Moving the tourism industry

Wild animals are being commodified and exploited around the world for tourist entertainment, resulting in a cycle of never-ending suffering.

The suffering is often invisible, cleverly hidden by venues and associated travel companies. It is happening on a monumental scale, causing untold cruelty to wildlife and damaging biodiversity and our planet – but the tourism industry continues to put profits first.

Travel companies that continue to exploit wildlife for profit are looking at a risky and unsustainable future, as awareness grows and public acceptability decreases.

We are building on our strong legacy of work to end the exploitation of wildlife in the global tourism industry, to move it to a point of no return.

Like the dolphins who perform at these cruel circuses, we have had to jump through many hoops to get to this point. But after two years of tenacious campaigning, Expedia has heard the call of our supporters loud and clear

Working to end captivity of dolphins

Following our consistent campaigning, travel company Expedia Group updated it's animal welfare policy in 2021 and has committed to no longer sell tickets to captive dolphin shows.

This is a huge success for us, and dolphins around the world, as another major company joins us in protecting captive dolphins. We thank Expedia Group for it's decision to stop selling these tickets.

This is a significant step towards ending dolphin cruelty and making this the last generation of dolphins and whales in captivity for entertainment. This change of direction from Expedia Group is a testament to the perseverance of over 350,000 World Animal Protection supporters who have been campaigning tirelessly on this issue since 2019 and throughout the global pandemic, keeping up the pressure on the travel giant to do the right thing.

Whilst this move by the world's largest travel company Expedia Group is a positive one, there is still work to be done with other travel giants such as TUI, who are still supporting this cruelty.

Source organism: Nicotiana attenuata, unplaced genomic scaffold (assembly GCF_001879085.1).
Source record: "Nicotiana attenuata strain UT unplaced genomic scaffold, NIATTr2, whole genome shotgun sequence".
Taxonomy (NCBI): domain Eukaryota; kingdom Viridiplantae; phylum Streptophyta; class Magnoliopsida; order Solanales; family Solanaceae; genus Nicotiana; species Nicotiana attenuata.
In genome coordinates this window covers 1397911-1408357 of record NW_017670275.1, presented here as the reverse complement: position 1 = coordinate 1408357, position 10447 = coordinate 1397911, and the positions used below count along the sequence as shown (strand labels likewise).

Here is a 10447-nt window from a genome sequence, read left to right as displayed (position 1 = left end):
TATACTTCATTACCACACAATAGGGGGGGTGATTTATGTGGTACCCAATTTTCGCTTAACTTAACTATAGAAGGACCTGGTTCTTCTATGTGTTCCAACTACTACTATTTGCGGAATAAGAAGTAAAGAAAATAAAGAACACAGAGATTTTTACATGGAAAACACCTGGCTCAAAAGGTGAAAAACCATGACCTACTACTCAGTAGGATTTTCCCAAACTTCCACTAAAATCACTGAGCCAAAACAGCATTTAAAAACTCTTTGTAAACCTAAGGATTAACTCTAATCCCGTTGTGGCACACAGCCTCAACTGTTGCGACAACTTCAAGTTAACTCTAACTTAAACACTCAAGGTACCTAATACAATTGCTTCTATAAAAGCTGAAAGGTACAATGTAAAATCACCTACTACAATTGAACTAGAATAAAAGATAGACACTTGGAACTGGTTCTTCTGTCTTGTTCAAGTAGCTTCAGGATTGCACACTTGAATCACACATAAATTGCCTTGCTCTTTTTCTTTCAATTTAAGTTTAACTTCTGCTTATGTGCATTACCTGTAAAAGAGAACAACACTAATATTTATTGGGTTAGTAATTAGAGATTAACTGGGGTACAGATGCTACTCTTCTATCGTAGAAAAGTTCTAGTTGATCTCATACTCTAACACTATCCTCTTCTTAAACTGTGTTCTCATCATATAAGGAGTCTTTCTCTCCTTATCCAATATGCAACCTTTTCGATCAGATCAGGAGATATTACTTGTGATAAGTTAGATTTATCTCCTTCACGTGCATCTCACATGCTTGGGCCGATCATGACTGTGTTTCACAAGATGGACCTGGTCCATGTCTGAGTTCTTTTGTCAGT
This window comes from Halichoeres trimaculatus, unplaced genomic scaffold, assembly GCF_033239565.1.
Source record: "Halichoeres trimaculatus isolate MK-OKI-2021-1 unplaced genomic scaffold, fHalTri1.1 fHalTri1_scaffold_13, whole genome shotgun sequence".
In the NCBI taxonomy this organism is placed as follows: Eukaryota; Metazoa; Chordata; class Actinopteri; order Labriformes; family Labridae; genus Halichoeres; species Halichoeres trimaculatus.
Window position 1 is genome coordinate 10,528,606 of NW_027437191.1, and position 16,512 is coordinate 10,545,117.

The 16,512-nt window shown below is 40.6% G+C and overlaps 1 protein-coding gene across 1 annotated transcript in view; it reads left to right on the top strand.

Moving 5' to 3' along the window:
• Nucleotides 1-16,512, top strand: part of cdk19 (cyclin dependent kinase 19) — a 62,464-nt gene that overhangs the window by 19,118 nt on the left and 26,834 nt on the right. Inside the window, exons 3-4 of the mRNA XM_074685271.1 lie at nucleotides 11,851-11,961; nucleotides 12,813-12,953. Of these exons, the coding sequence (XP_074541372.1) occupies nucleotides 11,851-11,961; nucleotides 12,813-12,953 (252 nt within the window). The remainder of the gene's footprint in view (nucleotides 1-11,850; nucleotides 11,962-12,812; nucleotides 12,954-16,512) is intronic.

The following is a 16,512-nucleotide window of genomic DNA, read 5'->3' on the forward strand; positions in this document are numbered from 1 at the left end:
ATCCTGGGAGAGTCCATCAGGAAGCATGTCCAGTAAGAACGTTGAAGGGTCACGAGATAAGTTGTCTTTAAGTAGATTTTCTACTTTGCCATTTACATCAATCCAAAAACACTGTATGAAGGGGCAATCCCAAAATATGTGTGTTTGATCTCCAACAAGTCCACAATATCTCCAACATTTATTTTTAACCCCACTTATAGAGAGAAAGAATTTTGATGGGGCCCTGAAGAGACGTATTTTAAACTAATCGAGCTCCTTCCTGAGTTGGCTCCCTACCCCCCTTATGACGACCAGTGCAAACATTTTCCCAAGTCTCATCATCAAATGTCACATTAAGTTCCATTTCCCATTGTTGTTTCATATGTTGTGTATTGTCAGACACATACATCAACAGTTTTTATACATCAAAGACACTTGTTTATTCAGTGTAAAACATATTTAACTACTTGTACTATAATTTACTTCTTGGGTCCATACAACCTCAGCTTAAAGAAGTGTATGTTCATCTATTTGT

World Animal Protection and our supporters will not stop campaigning to stop the cruel commercial exploitation of dolphins and other wildlife by tourism and other industries that profit from their suffering.

wild dolphins

Elephants, not entertainers

Dodo og en anden elefant i reservatet

In entertainment venues across Asia thousands of elephants suffer daily, far from their wild homes and forced to perform unnatural acts for tourists. We want a world where wild animals live in the wild where they belong. But one of the biggest barriers to this natural freedom is global tourism.

Elephants are torn from their mothers too early to be cruelly trained into learning tricks, carry heavy seats with people upon their backs, or spend their lives being bathed, hand-fed, handled and touched all-day, every day, by multiple strangers.

When not performing or interacting with tourists, some are kept on short chains and others locked in small pens where they cannot roam freely as they would in the wild. They suffer physical and psychological trauma that the visitors to these ‘entertainment’ venues cannot see.

People are often deceived by clever marketing. We will continue to work to educate tourists about the harm involved in all elephant venues where unnatural behaviours are displayed or harmful activities are carried out.

There is no simple solution for elephants in captivity, but we focus on educating tourists, reducing demand for cruel entertainment, moving the travel industry, and promoting sustainable solutions.